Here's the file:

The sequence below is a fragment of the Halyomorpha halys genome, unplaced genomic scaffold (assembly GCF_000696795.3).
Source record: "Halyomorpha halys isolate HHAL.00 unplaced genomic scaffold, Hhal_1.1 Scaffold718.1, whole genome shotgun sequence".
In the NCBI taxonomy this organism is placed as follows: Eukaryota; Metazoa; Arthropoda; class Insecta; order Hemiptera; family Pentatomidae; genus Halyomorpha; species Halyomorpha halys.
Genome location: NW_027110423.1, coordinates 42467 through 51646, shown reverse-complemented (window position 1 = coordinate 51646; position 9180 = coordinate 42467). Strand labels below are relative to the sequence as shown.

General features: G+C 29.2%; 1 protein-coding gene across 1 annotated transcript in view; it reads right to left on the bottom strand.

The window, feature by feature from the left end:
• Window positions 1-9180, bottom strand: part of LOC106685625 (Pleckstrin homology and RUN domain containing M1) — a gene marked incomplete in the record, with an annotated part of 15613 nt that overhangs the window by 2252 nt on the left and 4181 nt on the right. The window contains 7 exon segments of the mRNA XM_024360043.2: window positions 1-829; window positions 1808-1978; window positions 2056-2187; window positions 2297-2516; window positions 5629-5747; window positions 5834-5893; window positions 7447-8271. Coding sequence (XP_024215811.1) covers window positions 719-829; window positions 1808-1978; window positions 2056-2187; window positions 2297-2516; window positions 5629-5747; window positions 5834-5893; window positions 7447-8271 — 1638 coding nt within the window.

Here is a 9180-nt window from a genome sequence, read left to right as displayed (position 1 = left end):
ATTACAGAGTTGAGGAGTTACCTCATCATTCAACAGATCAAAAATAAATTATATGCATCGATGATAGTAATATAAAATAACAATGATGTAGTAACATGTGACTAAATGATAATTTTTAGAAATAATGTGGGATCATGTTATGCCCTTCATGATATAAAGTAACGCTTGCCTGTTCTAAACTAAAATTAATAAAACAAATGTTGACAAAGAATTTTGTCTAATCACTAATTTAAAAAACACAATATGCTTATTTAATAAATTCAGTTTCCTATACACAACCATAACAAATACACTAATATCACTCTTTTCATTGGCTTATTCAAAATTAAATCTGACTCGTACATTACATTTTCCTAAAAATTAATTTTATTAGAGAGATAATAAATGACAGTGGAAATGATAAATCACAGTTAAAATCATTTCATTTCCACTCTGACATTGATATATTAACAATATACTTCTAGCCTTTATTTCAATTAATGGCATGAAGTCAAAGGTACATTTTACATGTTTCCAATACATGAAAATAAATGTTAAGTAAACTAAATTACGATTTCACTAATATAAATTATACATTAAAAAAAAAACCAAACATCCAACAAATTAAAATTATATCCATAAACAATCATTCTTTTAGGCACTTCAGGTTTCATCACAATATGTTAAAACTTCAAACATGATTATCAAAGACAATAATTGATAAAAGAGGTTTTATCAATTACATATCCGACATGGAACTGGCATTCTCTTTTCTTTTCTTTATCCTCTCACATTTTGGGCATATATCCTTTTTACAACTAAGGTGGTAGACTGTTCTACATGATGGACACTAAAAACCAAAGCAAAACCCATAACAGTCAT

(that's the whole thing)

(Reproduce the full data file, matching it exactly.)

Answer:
The sequence below is a fragment of the Halyomorpha halys genome, unplaced genomic scaffold (assembly GCF_000696795.3).
Source record: "Halyomorpha halys isolate HHAL.00 unplaced genomic scaffold, Hhal_1.1 Scaffold718.1, whole genome shotgun sequence".
In the NCBI taxonomy this organism is placed as follows: Eukaryota; Metazoa; Arthropoda; class Insecta; order Hemiptera; family Pentatomidae; genus Halyomorpha; species Halyomorpha halys.
Genome location: NW_027110423.1, coordinates 42467 through 51646, shown reverse-complemented (window position 1 = coordinate 51646; position 9180 = coordinate 42467). Strand labels below are relative to the sequence as shown.

General features: G+C 29.2%; 1 protein-coding gene across 1 annotated transcript in view; it reads right to left on the bottom strand.

The window, feature by feature from the left end:
• Window positions 1-9180, bottom strand: part of LOC106685625 (Pleckstrin homology and RUN domain containing M1) — a gene marked incomplete in the record, with an annotated part of 15613 nt that overhangs the window by 2252 nt on the left and 4181 nt on the right. The window contains 7 exon segments of the mRNA XM_024360043.2: window positions 1-829; window positions 1808-1978; window positions 2056-2187; window positions 2297-2516; window positions 5629-5747; window positions 5834-5893; window positions 7447-8271. Coding sequence (XP_024215811.1) covers window positions 719-829; window positions 1808-1978; window positions 2056-2187; window positions 2297-2516; window positions 5629-5747; window positions 5834-5893; window positions 7447-8271 — 1638 coding nt within the window.

Here is a 9180-nt window from a genome sequence, read left to right as displayed (position 1 = left end):
ATTACAGAGTTGAGGAGTTACCTCATCATTCAACAGATCAAAAATAAATTATATGCATCGATGATAGTAATATAAAATAACAATGATGTAGTAACATGTGACTAAATGATAATTTTTAGAAATAATGTGGGATCATGTTATGCCCTTCATGATATAAAGTAACGCTTGCCTGTTCTAAACTAAAATTAATAAAACAAATGTTGACAAAGAATTTTGTCTAATCACTAATTTAAAAAACACAATATGCTTATTTAATAAATTCAGTTTCCTATACACAACCATAACAAATACACTAATATCACTCTTTTCATTGGCTTATTCAAAATTAAATCTGACTCGTACATTACATTTTCCTAAAAATTAATTTTATTAGAGAGATAATAAATGACAGTGGAAATGATAAATCACAGTTAAAATCATTTCATTTCCACTCTGACATTGATATATTAACAATATACTTCTAGCCTTTATTTCAATTAATGGCATGAAGTCAAAGGTACATTTTACATGTTTCCAATACATGAAAATAAATGTTAAGTAAACTAAATTACGATTTCACTAATATAAATTATACATTAAAAAAAAAACCAAACATCCAACAAATTAAAATTATATCCATAAACAATCATTCTTTTAGGCACTTCAGGTTTCATCACAATATGTTAAAACTTCAAACATGATTATCAAAGACAATAATTGATAAAAGAGGTTTTATCAATTACATATCCGACATGGAACTGGCATTCTCTTTTCTTTTCTTTATCCTCTCACATTTTGGGCATATATCCTTTTTACAACTAAGGTGGTAGACTGTTCTACATGATGGACACTAAAAACCAAAGCAAAACCCATAACAGTCAT